Is Volkswagen’s ID.3 the New “People’s (Electric) Car”?

It appears that Volkswagen is finally sweeping the last bits of that emissions cheating fiasco under the carpet with the reveal of the ID.3. The ID.3 is the first production car on the MEB modular electric-car platform that will underpin all of its models under a new range of EVs (you know, the type of vehicle that apparently is the answer to all our car pollution problems).

The ID.3 seems to have been designed with the same philosophy as when VW built the Beetle—to offer a car that is practical and affordable for the common folk. Starting at €30,000 (presently only available in Europe), the ID.3 is cheaper than the Nissan Leaf or VW’s own e-Golf, both of which are priced at around €35,000.

But that doesn’t mean you will be getting a poor man’s version of an electric car. The ID.3’s styling takes after the Golf, just taller and straighter, longer and wider. The inside is more spacious too, with the MEB platform using a rectangular battery pack that lies flat on the vehicle’s floor.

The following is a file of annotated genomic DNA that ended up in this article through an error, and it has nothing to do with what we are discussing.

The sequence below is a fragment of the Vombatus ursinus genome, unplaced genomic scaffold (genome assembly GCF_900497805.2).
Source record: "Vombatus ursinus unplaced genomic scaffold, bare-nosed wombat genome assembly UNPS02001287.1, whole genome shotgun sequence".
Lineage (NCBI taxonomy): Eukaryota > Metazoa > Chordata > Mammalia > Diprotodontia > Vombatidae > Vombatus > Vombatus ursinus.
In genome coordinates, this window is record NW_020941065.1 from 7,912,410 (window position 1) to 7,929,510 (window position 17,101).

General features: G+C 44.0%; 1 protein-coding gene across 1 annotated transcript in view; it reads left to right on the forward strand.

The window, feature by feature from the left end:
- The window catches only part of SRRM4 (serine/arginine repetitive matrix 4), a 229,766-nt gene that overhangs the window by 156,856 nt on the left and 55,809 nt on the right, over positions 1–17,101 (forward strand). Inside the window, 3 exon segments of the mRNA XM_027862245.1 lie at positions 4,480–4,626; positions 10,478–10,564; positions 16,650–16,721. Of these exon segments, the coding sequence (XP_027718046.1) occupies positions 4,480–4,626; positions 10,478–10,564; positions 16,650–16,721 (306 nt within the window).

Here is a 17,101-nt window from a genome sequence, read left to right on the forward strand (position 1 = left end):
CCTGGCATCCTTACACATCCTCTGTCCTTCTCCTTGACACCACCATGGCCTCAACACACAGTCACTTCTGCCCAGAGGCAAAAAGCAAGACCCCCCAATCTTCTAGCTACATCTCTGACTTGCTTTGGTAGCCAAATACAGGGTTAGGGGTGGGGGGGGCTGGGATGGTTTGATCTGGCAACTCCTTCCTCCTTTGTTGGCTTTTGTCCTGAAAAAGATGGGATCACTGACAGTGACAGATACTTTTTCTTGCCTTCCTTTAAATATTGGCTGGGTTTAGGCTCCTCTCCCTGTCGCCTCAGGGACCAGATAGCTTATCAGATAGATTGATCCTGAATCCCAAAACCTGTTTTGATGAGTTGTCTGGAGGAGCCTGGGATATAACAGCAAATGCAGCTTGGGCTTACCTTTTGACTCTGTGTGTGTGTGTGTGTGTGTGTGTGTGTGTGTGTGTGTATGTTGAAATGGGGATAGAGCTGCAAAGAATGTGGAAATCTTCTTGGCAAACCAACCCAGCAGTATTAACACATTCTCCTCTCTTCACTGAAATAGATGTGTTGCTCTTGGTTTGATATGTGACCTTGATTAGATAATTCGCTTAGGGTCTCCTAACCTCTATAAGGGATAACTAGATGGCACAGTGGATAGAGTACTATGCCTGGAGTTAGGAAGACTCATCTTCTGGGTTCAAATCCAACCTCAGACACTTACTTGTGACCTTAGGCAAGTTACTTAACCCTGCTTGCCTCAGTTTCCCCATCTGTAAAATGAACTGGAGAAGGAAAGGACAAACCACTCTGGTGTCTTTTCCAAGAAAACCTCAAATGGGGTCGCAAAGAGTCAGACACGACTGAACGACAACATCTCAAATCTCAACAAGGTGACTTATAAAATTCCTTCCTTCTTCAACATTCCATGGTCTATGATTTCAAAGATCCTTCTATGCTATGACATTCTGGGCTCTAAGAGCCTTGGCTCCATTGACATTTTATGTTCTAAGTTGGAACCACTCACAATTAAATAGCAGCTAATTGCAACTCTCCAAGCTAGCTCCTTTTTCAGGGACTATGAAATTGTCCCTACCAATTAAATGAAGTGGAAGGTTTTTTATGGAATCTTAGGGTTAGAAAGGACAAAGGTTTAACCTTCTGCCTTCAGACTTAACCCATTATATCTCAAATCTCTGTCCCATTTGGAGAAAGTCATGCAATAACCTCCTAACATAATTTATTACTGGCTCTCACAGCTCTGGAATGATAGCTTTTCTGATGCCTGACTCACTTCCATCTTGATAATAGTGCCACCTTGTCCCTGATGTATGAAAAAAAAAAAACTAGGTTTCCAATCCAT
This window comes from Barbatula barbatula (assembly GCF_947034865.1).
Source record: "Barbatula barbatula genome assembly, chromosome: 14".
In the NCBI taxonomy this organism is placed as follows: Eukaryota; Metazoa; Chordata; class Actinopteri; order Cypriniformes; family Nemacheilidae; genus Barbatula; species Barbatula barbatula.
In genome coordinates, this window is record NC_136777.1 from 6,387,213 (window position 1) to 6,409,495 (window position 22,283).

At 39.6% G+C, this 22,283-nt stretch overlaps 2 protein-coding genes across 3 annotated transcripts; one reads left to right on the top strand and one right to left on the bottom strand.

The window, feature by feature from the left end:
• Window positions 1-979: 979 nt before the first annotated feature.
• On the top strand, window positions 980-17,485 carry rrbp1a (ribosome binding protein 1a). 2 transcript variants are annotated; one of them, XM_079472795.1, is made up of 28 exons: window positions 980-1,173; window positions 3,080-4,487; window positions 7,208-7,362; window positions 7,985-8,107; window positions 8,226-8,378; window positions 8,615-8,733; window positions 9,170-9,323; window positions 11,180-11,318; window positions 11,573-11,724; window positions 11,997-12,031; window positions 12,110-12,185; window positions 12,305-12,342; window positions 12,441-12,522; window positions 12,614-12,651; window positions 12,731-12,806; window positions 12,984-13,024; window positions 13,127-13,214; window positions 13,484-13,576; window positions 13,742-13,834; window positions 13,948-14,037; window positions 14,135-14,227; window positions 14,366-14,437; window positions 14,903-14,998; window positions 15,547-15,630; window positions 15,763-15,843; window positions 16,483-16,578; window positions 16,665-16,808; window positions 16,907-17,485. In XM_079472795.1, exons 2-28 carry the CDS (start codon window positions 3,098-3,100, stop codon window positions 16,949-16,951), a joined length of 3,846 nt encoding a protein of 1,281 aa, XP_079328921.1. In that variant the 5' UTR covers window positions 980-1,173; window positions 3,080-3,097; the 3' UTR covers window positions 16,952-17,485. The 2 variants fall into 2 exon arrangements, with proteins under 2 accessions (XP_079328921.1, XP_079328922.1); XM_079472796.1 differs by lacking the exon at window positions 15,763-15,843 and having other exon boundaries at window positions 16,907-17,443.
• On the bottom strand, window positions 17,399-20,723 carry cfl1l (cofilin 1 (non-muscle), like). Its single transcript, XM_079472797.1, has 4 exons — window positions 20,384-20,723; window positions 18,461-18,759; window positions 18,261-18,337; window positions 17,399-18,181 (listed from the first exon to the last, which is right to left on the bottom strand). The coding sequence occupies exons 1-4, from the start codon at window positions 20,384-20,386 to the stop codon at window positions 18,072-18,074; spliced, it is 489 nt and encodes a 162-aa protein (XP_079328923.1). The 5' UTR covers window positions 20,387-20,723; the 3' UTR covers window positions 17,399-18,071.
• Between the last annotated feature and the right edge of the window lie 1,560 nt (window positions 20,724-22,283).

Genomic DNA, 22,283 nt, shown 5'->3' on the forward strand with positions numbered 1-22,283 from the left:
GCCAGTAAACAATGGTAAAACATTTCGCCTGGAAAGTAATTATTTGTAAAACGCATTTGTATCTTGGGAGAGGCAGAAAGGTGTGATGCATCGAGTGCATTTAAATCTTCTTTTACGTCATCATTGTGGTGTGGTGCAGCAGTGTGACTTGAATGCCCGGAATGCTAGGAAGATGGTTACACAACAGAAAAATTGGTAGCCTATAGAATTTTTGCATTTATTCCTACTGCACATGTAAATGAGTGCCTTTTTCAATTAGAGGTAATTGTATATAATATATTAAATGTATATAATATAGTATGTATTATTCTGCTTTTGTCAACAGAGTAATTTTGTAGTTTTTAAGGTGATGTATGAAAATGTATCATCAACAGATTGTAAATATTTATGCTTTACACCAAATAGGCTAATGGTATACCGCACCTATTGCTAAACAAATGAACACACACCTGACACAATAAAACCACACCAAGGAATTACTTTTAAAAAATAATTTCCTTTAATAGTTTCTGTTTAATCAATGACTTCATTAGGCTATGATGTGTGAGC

Options for 45, 58 and 77kWh battery packs will get your 205, 261 and 342 miles on the road respectively before needing a recharge, and that’s impressive. (Consider the Tesla Model 3’s range of 240 miles or 310 miles with the Long Range version.)

There’s nothing overly fancy about the interior: a digital gauge cluster, a central touchscreen, minimal control buttons/knobs and a roomy storage space in the centre console. In summary, functional.

Affordable, no-frills, practical, enough range to make it reliable, fits an entire family in it. It looks like the ID.3 is shaping up to take over the Beetle as the People’s Car in an electric-car-filled future.

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